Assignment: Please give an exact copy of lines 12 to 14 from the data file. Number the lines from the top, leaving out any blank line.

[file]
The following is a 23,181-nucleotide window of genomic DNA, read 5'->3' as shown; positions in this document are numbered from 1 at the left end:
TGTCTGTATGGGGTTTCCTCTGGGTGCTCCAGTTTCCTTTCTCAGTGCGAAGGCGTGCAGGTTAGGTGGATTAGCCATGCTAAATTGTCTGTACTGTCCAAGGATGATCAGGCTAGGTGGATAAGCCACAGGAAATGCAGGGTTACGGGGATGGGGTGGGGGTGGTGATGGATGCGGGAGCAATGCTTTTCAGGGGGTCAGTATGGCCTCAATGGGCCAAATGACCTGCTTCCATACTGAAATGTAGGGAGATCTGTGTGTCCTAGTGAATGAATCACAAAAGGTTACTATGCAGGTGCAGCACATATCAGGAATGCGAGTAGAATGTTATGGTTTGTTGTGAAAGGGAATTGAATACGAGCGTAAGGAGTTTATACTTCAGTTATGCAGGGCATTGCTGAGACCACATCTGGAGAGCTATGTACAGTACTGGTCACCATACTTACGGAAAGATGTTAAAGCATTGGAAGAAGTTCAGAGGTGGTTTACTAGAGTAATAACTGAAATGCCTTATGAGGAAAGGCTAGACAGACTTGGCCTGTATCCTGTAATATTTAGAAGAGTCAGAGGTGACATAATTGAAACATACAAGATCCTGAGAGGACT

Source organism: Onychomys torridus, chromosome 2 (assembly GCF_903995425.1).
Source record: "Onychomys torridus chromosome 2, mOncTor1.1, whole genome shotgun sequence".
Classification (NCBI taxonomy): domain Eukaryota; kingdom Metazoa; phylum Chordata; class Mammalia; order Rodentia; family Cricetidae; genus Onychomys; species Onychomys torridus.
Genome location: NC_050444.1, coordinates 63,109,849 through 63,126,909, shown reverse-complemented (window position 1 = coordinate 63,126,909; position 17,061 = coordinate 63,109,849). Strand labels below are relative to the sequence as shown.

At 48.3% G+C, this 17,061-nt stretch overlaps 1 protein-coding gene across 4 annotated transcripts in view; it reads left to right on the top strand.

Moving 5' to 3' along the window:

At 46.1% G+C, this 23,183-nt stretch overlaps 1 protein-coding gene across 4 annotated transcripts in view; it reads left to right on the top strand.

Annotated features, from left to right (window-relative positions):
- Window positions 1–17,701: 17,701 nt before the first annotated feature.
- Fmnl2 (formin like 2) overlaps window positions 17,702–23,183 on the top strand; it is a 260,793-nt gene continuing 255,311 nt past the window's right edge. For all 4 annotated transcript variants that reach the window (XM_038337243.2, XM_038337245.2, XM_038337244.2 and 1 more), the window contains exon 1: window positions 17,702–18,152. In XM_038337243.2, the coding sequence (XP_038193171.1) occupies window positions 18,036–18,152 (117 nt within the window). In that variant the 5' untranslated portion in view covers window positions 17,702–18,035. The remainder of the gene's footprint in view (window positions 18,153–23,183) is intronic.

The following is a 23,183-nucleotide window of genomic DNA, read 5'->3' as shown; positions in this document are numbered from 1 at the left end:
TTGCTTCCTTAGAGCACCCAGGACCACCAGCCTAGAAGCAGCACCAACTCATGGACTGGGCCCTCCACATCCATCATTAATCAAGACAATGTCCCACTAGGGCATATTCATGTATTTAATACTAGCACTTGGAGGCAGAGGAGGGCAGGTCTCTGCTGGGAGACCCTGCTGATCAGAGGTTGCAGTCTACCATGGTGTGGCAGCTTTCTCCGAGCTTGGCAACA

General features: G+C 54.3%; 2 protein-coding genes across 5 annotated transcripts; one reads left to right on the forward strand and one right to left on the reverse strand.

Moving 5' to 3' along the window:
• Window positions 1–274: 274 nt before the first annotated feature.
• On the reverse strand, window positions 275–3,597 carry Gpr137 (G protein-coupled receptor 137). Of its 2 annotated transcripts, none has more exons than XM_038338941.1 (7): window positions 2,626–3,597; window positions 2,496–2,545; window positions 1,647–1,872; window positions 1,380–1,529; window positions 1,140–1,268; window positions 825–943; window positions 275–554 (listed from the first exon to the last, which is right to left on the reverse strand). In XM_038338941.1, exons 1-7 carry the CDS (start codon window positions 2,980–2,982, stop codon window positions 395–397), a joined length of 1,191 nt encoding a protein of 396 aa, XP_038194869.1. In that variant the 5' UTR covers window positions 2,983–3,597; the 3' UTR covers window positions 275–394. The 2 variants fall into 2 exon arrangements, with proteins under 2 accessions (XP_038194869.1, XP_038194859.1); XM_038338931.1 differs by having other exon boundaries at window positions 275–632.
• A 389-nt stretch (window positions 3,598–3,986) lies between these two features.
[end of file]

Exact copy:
- Fmnl2 (formin like 2) overlaps window positions 17,702–23,183 on the top strand; it is a 260,793-nt gene continuing 255,311 nt past the window's right edge. For all 4 annotated transcript variants that reach the window (XM_038337243.2, XM_038337245.2, XM_038337244.2 and 1 more), the window contains exon 1: window positions 17,702–18,152. In XM_038337243.2, the coding sequence (XP_038193171.1) occupies window positions 18,036–18,152 (117 nt within the window). In that variant the 5' untranslated portion in view covers window positions 17,702–18,035. The remainder of the gene's footprint in view (window positions 18,153–23,183) is intronic.

The following is a 23,183-nucleotide window of genomic DNA, read 5'->3' as shown; positions in this document are numbered from 1 at the left end:
TTGCTTCCTTAGAGCACCCAGGACCACCAGCCTAGAAGCAGCACCAACTCATGGACTGGGCCCTCCACATCCATCATTAATCAAGACAATGTCCCACTAGGGCATATTCATGTATTTAATACTAGCACTTGGAGGCAGAGGAGGGCAGGTCTCTGCTGGGAGACCCTGCTGATCAGAGGTTGCAGTCTACCATGGTGTGGCAGCTTTCTCCGAGCTTGGCAACA